shapes worn this season, in styles suitable for
tailored wear or dress occasions.
Friday at 88c for choice. '
$4 to $6 Untrimmed Hats,
Reduced to $1.75.
Genulno Hemp Hats. Tagal Braid Hats and
Finest Chip and Milan Braid Hats. In a splendid
assortment of colors, also black, white, and
burnt. Choice of navy blue, gray, linen, red. ce
rise, and brown. Some are of white chip with
telvet facings. Many are fine imported shapes,
of which there are. only one of a kind.
Friday at J1.75.
$5 Black Dress Shapes
Reduced to $2.48.
These Hats are In medium and large dress
shapes, and Include the swell shapes for ostrich
or flower trimmings. They are fine quality IroU
tatlon hemp, with full facing of black silk vel
vet. Friday at S2.4S.
Children's $1 Untrimmed Hats
Reduced to 25c.
Lot of Children's Untrimmed Hats, in light
straws, represented In a number of pretty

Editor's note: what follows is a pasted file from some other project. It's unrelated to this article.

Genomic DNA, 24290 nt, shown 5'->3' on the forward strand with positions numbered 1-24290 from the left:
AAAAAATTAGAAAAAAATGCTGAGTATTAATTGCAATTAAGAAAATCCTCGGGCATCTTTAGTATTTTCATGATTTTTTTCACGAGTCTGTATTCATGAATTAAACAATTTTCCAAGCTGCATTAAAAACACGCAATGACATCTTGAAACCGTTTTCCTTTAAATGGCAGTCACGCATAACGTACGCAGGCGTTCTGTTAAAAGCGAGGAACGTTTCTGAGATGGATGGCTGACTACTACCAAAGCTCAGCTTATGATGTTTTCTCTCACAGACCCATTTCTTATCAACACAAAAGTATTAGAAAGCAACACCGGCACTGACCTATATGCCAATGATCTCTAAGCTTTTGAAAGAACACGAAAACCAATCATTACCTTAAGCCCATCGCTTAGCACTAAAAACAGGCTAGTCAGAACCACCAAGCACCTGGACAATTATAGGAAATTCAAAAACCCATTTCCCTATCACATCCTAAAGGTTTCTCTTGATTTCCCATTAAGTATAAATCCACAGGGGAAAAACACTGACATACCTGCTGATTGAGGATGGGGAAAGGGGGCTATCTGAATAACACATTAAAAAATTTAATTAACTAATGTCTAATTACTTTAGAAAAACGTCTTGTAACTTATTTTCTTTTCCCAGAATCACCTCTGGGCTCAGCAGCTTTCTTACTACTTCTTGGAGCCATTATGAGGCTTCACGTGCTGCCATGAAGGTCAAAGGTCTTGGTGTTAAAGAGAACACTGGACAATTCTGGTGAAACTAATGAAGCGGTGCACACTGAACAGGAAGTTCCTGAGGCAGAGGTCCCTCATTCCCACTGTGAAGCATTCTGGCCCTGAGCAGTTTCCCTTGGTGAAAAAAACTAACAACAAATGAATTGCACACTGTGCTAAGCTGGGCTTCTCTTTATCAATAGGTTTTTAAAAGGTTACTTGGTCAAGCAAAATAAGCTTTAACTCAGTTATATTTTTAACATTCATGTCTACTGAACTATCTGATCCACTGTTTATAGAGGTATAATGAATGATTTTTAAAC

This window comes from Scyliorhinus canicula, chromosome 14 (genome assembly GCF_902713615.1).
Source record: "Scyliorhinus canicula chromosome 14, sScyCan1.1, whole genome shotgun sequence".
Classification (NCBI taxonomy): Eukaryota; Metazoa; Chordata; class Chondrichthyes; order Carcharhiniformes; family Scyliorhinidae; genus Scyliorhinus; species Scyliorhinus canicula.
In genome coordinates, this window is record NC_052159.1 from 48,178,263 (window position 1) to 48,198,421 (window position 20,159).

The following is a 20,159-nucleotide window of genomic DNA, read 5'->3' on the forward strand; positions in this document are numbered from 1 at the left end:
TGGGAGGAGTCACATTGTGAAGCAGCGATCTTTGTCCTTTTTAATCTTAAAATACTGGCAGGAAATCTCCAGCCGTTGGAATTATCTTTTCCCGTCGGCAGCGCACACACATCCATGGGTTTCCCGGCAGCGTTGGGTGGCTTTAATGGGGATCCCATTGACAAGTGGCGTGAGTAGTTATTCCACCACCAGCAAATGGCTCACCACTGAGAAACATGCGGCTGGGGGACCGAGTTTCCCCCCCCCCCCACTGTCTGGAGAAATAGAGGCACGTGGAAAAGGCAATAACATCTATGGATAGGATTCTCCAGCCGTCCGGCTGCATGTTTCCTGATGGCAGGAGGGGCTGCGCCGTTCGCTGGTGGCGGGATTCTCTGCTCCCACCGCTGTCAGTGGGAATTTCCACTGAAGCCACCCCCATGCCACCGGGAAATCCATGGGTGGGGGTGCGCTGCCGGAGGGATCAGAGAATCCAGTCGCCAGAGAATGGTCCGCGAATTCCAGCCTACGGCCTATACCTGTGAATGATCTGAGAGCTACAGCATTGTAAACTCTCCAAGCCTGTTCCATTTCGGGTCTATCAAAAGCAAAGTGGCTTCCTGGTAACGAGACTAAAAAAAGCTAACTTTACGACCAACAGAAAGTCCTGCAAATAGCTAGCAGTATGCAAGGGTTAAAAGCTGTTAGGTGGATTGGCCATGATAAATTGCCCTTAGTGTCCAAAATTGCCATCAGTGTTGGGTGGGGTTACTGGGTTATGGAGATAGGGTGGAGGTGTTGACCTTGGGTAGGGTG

shapes. Including mushroom and rolled-edge
hats for girls of all ages.
Friday at 25c each.
Black & White Willow Plumes.
Usual $12 value at $6.75.
Usual $15 value at $8.75.
Black and White Willow Plumes, extra long
and full: all hand-knotted. Extra thick fibers;
rich, lustrous quality.
JS.75 for regular Jl J .value and 88.75 for regu
lar JIB value.
$8 Real Panama Hats
Reduced to $3.98
Genuine Panama Hats In the natural panama
ahape; large head size, with extra wide brim.
Made of fine quality, close-woven straw.
Truly a wonderful bargain at the price 83 (8.
Children's Ready-to-wear Hats,
$1.48. Value at 69c
Straw Hats for girls of all ages, stylishly
trimmed with velvet ribbons. Choice of red and
Becoming shapes and excellent qualities. Sold
regularly at 81.18. Friday at CJc for choice.
$10 Ostrich Plumes, $6.50.
Unusually Handsome Ostrich Plumes (three
largo plumes In each bunch) f choice of green